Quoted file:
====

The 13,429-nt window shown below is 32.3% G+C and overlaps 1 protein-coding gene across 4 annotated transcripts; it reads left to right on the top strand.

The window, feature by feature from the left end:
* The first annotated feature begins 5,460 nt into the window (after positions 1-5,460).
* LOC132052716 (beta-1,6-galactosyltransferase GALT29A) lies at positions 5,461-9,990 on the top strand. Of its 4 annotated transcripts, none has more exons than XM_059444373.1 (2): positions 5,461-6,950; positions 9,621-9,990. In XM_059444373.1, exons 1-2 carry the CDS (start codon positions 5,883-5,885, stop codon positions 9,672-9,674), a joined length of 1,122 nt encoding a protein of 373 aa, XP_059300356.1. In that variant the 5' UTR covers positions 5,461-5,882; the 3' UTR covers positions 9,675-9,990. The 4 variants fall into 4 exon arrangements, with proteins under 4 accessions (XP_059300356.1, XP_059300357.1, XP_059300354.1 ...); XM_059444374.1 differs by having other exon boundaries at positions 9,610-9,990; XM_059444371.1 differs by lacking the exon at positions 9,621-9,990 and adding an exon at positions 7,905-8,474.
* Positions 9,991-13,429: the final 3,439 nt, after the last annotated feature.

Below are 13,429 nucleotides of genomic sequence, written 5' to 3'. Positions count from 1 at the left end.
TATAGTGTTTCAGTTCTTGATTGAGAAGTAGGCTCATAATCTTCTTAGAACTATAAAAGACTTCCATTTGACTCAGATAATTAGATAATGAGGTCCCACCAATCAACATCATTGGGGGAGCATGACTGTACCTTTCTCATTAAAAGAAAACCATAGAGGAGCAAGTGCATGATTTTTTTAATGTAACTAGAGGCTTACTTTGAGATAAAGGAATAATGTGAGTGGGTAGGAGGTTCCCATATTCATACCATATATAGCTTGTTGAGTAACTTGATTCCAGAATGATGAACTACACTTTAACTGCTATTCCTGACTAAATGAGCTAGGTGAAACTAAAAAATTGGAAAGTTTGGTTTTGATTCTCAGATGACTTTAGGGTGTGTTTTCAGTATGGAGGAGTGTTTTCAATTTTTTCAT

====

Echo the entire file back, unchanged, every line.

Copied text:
The 13,429-nt window shown below is 32.3% G+C and overlaps 1 protein-coding gene across 4 annotated transcripts; it reads left to right on the top strand.

The window, feature by feature from the left end:
* The first annotated feature begins 5,460 nt into the window (after positions 1-5,460).
* LOC132052716 (beta-1,6-galactosyltransferase GALT29A) lies at positions 5,461-9,990 on the top strand. Of its 4 annotated transcripts, none has more exons than XM_059444373.1 (2): positions 5,461-6,950; positions 9,621-9,990. In XM_059444373.1, exons 1-2 carry the CDS (start codon positions 5,883-5,885, stop codon positions 9,672-9,674), a joined length of 1,122 nt encoding a protein of 373 aa, XP_059300356.1. In that variant the 5' UTR covers positions 5,461-5,882; the 3' UTR covers positions 9,675-9,990. The 4 variants fall into 4 exon arrangements, with proteins under 4 accessions (XP_059300356.1, XP_059300357.1, XP_059300354.1 ...); XM_059444374.1 differs by having other exon boundaries at positions 9,610-9,990; XM_059444371.1 differs by lacking the exon at positions 9,621-9,990 and adding an exon at positions 7,905-8,474.
* Positions 9,991-13,429: the final 3,439 nt, after the last annotated feature.

Below are 13,429 nucleotides of genomic sequence, written 5' to 3'. Positions count from 1 at the left end.
TATAGTGTTTCAGTTCTTGATTGAGAAGTAGGCTCATAATCTTCTTAGAACTATAAAAGACTTCCATTTGACTCAGATAATTAGATAATGAGGTCCCACCAATCAACATCATTGGGGGAGCATGACTGTACCTTTCTCATTAAAAGAAAACCATAGAGGAGCAAGTGCATGATTTTTTTAATGTAACTAGAGGCTTACTTTGAGATAAAGGAATAATGTGAGTGGGTAGGAGGTTCCCATATTCATACCATATATAGCTTGTTGAGTAACTTGATTCCAGAATGATGAACTACACTTTAACTGCTATTCCTGACTAAATGAGCTAGGTGAAACTAAAAAATTGGAAAGTTTGGTTTTGATTCTCAGATGACTTTAGGGTGTGTTTTCAGTATGGAGGAGTGTTTTCAATTTTTTCAT